Few things have complicated prospect evaluation and draft prognostication like the predominance of the spread offense in college. And of all the players being evaluated for the NFL ranks, quarterbacks face the most questions when it comes to making the transition. Oklahoma QB Sam Bradford has succeeded in putting to rest lots of the questions surrounding his draft status, particularly his health, but plenty of people still wonder about how well he'll fare when he's actually got his hands close to the center's most intimate parts for a snap as opposed to the shotgun, which he's far more accustomed to seeing. It may not matter all much.
The trend in the NFL right now is firmly fixed on passing. As a result, more and more teams are using the shotgun in their offense. The Rams could be positioned to do the same thing. Of course, how often they use the shotgun and how effectively they use it has to do with personnel. If the Rams do draft Bradford, they'll have a QB very comfortable with the shotgun and some talent around him that could help make it more effective.
Head coach Steve Spagnuolo and offensive coordinator Pat Shurmur used the shotgun on 38.8 percent of the team's offensive plays. Two NFL teams used it more than 50 percent of the time, New England and Indianapolis. Like the rest of the Rams offense, it wasn't very effective. They averaged 4.9 yards per play out of the gun and had a DVOA of -40.3 percent, second worst in the league. It's worth remembering that the Rams passing offense had a DVOA of -33.5 percent, worst in the league. With the total offense last season being so bad, it's hard to judge just how effective the shotgun was. Keith Null, a spread QB who reportedly still wasn't comfortable taking snaps under center until mid-season, started four games for the Rams...two of which featured an offensive line with just 40 percent of it's regular starters protecting him.
But, this could be a much different year for the Rams. They'll start the season with their offensive line completely healthy. Ordinarily, that might not be much of an assurance to Rams fans, but the offensive line did improve last year with the additions of Jason Smith, Jason Brown and a healthy, bulked up Jacob Bell. Still in doubt? Check out t his article from Pro Football Focus rating the pass protection of all 32 teams. They put the Rams at #12. The discrepancy between the protection and the sacks? The quarterbacks. Check it out, from PFF:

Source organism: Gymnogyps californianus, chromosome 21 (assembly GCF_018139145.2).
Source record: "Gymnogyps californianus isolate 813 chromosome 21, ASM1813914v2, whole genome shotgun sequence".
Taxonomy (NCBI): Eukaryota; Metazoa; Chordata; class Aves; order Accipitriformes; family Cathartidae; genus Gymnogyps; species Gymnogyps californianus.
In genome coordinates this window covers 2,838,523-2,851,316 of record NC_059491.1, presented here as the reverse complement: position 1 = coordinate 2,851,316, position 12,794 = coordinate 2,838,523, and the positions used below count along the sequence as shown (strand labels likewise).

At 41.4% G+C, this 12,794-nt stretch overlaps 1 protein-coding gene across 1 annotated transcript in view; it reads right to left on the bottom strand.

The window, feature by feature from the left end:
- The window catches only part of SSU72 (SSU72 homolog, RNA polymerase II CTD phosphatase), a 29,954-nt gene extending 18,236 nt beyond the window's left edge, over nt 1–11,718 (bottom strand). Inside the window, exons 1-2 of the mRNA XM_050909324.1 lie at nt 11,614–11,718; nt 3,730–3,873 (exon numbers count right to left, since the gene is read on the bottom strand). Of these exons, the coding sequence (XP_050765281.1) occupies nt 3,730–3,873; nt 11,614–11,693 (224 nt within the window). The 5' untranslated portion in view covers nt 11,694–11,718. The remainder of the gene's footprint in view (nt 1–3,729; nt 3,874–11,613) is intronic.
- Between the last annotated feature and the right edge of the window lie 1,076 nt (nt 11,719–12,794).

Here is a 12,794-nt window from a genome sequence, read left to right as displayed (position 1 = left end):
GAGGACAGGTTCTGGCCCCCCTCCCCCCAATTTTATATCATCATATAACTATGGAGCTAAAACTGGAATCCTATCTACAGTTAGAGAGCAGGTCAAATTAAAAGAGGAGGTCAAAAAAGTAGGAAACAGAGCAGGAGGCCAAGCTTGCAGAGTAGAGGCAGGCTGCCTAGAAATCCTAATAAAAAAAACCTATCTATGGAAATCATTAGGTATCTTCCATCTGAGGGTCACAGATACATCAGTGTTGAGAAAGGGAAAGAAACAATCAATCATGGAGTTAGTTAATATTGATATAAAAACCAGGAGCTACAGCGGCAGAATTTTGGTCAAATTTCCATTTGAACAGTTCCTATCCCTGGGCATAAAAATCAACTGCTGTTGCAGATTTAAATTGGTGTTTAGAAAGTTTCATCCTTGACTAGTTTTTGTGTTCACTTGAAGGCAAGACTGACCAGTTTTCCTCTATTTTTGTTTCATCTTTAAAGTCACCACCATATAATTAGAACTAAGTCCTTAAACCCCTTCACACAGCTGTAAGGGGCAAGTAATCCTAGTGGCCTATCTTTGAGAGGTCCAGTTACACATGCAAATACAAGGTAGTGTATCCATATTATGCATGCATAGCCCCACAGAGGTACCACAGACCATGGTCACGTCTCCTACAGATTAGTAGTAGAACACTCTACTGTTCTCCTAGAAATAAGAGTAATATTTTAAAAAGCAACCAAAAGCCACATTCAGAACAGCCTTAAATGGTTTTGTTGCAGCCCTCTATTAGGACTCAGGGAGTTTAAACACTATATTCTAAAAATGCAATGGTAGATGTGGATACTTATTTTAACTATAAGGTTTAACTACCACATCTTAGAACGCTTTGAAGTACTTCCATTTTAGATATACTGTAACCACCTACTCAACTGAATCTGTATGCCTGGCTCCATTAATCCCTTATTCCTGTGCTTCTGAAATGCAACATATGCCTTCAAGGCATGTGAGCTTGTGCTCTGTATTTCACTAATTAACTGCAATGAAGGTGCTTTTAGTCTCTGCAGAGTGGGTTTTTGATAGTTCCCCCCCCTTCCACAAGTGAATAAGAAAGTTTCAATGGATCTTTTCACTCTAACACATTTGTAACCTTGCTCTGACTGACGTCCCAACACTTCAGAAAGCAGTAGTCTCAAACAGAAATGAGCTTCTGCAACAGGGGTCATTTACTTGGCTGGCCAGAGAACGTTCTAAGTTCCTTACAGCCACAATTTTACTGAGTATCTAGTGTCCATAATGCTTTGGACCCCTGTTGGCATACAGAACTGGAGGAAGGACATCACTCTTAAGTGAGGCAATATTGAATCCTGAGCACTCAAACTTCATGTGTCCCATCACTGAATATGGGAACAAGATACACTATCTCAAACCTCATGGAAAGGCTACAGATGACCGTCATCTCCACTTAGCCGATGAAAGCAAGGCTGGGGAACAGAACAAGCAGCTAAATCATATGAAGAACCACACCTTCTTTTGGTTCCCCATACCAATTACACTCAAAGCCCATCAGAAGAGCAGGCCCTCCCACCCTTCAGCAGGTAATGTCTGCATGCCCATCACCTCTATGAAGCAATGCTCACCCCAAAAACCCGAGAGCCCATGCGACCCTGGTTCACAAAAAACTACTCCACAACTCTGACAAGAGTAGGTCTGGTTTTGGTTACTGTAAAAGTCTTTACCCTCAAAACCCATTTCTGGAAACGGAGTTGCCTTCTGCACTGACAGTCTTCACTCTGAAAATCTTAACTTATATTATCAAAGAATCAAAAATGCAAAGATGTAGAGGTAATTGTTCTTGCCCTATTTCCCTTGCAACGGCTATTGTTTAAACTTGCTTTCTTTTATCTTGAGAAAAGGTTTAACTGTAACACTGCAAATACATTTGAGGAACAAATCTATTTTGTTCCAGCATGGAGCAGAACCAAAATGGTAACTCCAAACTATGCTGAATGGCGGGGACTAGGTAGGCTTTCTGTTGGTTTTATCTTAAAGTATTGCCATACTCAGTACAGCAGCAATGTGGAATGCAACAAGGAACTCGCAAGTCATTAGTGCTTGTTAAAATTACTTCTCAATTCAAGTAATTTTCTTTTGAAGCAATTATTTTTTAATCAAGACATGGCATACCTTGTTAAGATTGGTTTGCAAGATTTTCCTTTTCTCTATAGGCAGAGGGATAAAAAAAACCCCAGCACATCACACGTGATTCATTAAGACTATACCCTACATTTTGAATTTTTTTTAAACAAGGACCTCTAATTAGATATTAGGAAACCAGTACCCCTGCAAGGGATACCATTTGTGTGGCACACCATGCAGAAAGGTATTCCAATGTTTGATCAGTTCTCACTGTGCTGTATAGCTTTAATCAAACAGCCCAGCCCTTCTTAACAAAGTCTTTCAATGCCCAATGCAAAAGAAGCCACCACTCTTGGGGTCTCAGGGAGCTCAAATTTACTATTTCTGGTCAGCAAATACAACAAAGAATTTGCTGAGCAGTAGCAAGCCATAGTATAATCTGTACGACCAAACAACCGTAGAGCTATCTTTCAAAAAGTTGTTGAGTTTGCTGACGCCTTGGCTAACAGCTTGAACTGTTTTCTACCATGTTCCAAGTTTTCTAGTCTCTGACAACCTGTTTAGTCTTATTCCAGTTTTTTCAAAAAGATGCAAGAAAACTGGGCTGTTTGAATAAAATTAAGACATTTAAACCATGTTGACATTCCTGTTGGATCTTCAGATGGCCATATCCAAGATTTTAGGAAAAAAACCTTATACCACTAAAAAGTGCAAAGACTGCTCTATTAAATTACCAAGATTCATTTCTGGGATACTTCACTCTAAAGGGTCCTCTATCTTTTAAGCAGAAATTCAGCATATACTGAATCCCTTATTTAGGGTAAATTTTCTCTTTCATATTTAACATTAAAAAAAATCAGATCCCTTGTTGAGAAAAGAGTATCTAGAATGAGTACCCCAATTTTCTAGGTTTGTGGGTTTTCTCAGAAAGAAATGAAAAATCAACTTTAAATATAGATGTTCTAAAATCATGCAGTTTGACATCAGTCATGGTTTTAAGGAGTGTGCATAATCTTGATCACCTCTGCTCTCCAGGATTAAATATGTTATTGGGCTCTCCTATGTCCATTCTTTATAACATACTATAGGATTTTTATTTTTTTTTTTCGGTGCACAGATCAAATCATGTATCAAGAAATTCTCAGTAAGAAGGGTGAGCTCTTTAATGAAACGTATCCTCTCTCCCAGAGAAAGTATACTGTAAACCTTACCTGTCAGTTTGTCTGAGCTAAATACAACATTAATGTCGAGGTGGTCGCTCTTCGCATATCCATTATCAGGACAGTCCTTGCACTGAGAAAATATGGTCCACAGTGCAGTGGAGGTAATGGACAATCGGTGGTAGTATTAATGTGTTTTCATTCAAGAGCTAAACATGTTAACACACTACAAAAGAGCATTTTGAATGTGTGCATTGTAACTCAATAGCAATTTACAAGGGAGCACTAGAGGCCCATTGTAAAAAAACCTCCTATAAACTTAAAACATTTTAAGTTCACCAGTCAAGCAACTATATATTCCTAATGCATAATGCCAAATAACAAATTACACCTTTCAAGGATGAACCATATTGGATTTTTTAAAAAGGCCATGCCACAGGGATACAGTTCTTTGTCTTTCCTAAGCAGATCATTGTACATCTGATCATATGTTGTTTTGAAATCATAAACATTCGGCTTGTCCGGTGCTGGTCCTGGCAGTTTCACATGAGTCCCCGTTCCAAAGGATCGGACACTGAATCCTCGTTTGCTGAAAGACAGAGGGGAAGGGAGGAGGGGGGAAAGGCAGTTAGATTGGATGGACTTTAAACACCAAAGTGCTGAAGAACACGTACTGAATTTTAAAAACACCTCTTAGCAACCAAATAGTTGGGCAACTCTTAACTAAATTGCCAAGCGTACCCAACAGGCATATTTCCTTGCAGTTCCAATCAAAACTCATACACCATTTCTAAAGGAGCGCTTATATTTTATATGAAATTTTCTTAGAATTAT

In fact, they could have been even better. But if Peyton Manning is a master when it comes to stopping pressure from becoming sacks, the Rams quarterbacks were magicians at turning pressure into sacks: They ranked 31st in sack/pressure ratio (and were 32nd in 2008), making their general protection look a lot worse than it was. The bottom line here is they are generally good pass protectors -- especially in the middle -- who don't like to leave in too many people to help out.
That jives with some of the complaints appearing in the game threads at TST last year. It also speaks to some of the issues the Rams had with their receivers.
My next question was just how much the Rams are likely to run the shotgun. Unfortunately, Football Outsider's shotgun stats cover just last season. The best comparison we can do is to look at how often the Eagles lined up in the shotgun, since that was where Shurmur was before coming to the Rams (as QB coach) and the Eagles offense didn't change too much in the wake of his departure. (Not the best comparison, but a starting point) And just how often did they use the shotgun?
Only the Pats and Colts used the gun more than the Eagles, who used it on 48.7 percent of their total offensive plays.
So could the Rams be using the shotgun more in 2010? It's very probable. They spent their first round pick last year, second overall, on OT Jason Smith, who really came into his own as a pass blocker last year, especially when he used the two-point stance that he used so often at Baylor. It offer the Rams the justification they need to (not that his contract doesn't) to move him over to the left side this year.
The Rams also have the one and only Steven Jackson, who you may recall is a pretty good player whether he's running the ball or catching a pass. It seems like every Sunday last year we were beating our heads against the walls, lamenting the lack of options and draw plays coming from the Rams' huddle. With an offense more capable of playing out of the shotgun, Jackson could get a lot more action on those kinds of plays.
And what about the QB? If the Rams do go with Bradford, there's no question about his ability to take snaps out of the shotgun. He figures to have decent pass protection around him, so what about the issue that pluaged Rams QBs last year, the ability to keep pressure from becomming sacks? Bradford has a quick release and throws well on the move, and though he is hardly a scrambler, he does have the mobility to keep himself out of pressure. In college, he showed good decision making and an ability to read defenses. How well that translates to the pro level remains to be seen, and is arguably the biggest question mark he brings to the draft. As the TCU game reminds us, he's not perfect at picking up blitzers.
If the Rams eschew Bradford with their top pick, they still might get a QB like Colt McCoy who also spent lots of time working out of the shotgun in college.
Barring a giant shock, the Rams will draft Sam Bradford with their top pick, and you can expect to see more of the shotgun in their offense.